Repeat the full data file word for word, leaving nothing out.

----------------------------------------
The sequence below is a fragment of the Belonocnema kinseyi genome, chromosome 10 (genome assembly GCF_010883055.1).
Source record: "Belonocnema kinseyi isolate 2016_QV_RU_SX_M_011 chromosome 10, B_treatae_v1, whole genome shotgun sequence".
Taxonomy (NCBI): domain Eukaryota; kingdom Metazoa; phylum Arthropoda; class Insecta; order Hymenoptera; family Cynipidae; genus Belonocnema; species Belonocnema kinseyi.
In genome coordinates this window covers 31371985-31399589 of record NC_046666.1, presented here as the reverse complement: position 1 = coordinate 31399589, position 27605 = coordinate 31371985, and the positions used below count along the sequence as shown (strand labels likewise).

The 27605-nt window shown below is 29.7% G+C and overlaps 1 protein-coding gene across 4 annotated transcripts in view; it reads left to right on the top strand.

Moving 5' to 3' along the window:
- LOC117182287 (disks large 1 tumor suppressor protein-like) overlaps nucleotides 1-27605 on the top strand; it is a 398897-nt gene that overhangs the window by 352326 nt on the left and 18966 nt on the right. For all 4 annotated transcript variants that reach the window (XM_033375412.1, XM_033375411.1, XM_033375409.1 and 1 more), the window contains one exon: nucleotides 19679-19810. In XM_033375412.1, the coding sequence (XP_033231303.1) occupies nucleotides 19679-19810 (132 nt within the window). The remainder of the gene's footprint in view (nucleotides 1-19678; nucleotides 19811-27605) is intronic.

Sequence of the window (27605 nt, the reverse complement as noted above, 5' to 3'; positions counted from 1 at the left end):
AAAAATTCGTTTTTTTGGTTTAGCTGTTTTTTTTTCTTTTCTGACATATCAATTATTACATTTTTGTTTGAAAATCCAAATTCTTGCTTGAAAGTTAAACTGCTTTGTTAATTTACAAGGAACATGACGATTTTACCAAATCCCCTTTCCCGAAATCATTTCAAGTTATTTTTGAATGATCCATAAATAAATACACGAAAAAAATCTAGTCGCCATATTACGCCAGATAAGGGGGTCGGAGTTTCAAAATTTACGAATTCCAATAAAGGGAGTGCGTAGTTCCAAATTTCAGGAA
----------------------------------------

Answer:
The sequence below is a fragment of the Belonocnema kinseyi genome, chromosome 10 (genome assembly GCF_010883055.1).
Source record: "Belonocnema kinseyi isolate 2016_QV_RU_SX_M_011 chromosome 10, B_treatae_v1, whole genome shotgun sequence".
Taxonomy (NCBI): domain Eukaryota; kingdom Metazoa; phylum Arthropoda; class Insecta; order Hymenoptera; family Cynipidae; genus Belonocnema; species Belonocnema kinseyi.
In genome coordinates this window covers 31371985-31399589 of record NC_046666.1, presented here as the reverse complement: position 1 = coordinate 31399589, position 27605 = coordinate 31371985, and the positions used below count along the sequence as shown (strand labels likewise).

The 27605-nt window shown below is 29.7% G+C and overlaps 1 protein-coding gene across 4 annotated transcripts in view; it reads left to right on the top strand.

Moving 5' to 3' along the window:
- LOC117182287 (disks large 1 tumor suppressor protein-like) overlaps nucleotides 1-27605 on the top strand; it is a 398897-nt gene that overhangs the window by 352326 nt on the left and 18966 nt on the right. For all 4 annotated transcript variants that reach the window (XM_033375412.1, XM_033375411.1, XM_033375409.1 and 1 more), the window contains one exon: nucleotides 19679-19810. In XM_033375412.1, the coding sequence (XP_033231303.1) occupies nucleotides 19679-19810 (132 nt within the window). The remainder of the gene's footprint in view (nucleotides 1-19678; nucleotides 19811-27605) is intronic.

Sequence of the window (27605 nt, the reverse complement as noted above, 5' to 3'; positions counted from 1 at the left end):
AAAAATTCGTTTTTTTGGTTTAGCTGTTTTTTTTTCTTTTCTGACATATCAATTATTACATTTTTGTTTGAAAATCCAAATTCTTGCTTGAAAGTTAAACTGCTTTGTTAATTTACAAGGAACATGACGATTTTACCAAATCCCCTTTCCCGAAATCATTTCAAGTTATTTTTGAATGATCCATAAATAAATACACGAAAAAAATCTAGTCGCCATATTACGCCAGATAAGGGGGTCGGAGTTTCAAAATTTACGAATTCCAATAAAGGGAGTGCGTAGTTCCAAATTTCAGGAA